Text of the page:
Browse Publications Technical Papers 2019-01-1387

Risk Assessment of Fuel Property Variability Using Quasi-Random Sampling/Design of Experiments Methodologies 2019-01-1387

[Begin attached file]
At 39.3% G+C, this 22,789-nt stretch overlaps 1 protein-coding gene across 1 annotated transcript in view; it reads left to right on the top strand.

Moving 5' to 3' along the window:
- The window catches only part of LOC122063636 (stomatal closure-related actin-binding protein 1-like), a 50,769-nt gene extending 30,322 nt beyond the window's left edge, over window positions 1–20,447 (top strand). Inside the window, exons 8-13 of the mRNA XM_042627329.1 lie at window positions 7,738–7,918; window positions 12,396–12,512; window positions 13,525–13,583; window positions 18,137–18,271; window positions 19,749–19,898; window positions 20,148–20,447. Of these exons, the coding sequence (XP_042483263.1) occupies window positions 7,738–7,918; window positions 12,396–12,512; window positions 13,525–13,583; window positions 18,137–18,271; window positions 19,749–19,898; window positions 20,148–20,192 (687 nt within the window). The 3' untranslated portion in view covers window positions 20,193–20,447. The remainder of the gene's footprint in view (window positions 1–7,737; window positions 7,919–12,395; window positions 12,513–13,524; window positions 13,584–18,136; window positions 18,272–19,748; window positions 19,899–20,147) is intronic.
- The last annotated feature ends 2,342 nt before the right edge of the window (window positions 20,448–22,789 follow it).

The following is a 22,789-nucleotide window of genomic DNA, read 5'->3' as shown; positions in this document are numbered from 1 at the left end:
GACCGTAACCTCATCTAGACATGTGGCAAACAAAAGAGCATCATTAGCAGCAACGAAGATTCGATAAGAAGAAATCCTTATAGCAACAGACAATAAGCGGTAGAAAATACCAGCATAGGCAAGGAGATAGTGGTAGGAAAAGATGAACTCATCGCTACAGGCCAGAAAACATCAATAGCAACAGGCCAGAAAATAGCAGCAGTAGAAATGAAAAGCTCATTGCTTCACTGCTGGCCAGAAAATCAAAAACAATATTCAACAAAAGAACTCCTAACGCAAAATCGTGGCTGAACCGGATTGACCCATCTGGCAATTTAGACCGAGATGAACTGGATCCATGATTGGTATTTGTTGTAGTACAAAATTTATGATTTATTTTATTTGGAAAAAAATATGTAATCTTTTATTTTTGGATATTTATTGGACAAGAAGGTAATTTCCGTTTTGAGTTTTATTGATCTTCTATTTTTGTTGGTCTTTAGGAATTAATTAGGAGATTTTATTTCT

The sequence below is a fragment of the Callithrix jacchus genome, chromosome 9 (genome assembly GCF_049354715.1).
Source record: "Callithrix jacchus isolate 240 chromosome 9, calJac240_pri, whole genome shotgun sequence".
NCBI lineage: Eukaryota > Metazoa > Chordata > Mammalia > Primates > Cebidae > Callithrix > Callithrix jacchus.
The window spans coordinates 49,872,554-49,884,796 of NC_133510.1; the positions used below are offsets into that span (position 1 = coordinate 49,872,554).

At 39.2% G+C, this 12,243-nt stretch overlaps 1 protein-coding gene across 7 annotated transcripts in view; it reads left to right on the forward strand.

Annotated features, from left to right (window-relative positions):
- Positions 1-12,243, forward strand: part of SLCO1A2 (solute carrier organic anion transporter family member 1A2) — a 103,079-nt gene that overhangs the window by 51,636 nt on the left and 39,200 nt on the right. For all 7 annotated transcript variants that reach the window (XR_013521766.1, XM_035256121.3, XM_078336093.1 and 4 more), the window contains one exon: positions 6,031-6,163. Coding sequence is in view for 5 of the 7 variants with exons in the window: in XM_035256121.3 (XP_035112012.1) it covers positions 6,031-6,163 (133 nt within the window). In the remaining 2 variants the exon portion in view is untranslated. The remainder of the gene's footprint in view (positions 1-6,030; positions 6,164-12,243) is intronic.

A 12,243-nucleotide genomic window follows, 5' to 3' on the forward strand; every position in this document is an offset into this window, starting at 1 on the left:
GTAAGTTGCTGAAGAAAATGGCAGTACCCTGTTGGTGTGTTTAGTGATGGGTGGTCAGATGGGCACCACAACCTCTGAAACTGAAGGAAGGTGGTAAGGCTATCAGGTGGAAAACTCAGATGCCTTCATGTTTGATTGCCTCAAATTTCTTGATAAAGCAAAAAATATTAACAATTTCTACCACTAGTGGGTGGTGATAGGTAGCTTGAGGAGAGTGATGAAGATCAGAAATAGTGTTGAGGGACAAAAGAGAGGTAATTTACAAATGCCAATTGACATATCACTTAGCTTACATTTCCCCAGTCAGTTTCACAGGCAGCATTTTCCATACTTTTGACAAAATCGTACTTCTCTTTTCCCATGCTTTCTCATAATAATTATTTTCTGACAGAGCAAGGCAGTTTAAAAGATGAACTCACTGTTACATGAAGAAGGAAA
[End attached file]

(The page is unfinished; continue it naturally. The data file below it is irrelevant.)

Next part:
Increases in on-board heat generation in modern military aircraft have led to a reliance on thermal management techniques using fuel as a primary heat sink. However, recent studies have found that fuel properties, such as specific heat, can vary greatly between batches, affecting the amount of heat delivered to the fuel. With modern aircraft systems utilizing the majority of available heat sink capacity, an improved understanding of the effects of fuel property variability on overall system response is important. One way to determine whether property variability inside a thermal system causes failure is to perform uncertainty analyses on fuel thermophysical properties and compare results to a risk assessment metric. A sensitivity analysis can be performed on any properties that cause inherent system variability to determine which properties contribute the most significant impact. For the current study, a quasi-random sampling based uncertainty analysis was combined with a surrogate model based sensitivity analysis. Combining sample based and surrogate-based methodologies provided statistical information from the sampling based approach and sensitivity information from the design of experiments from one test series. Using the two methods simultaneously combined the advantages of both methods, while reducing the number of trials required for a statistically significant sample. The methodologies were applied to fuel property variability by sampling deviating thermophysical properties and analyzing the system impact for a sample mission profile. The fuel property variabilities examined were fuel density, specific heat, viscosity, and thermal conductivity. The analysis utilized the architecture’s feed tank temperature as the failure metric and the probability of system failure was determined using a confidence interval. The determined point of failure was analyzed using a sensitivity analysis to determine dominant fuel properties. The sample sizes were compared using computation time and sample size effect on statistical variation to determine the optimal setting for risk analysis.


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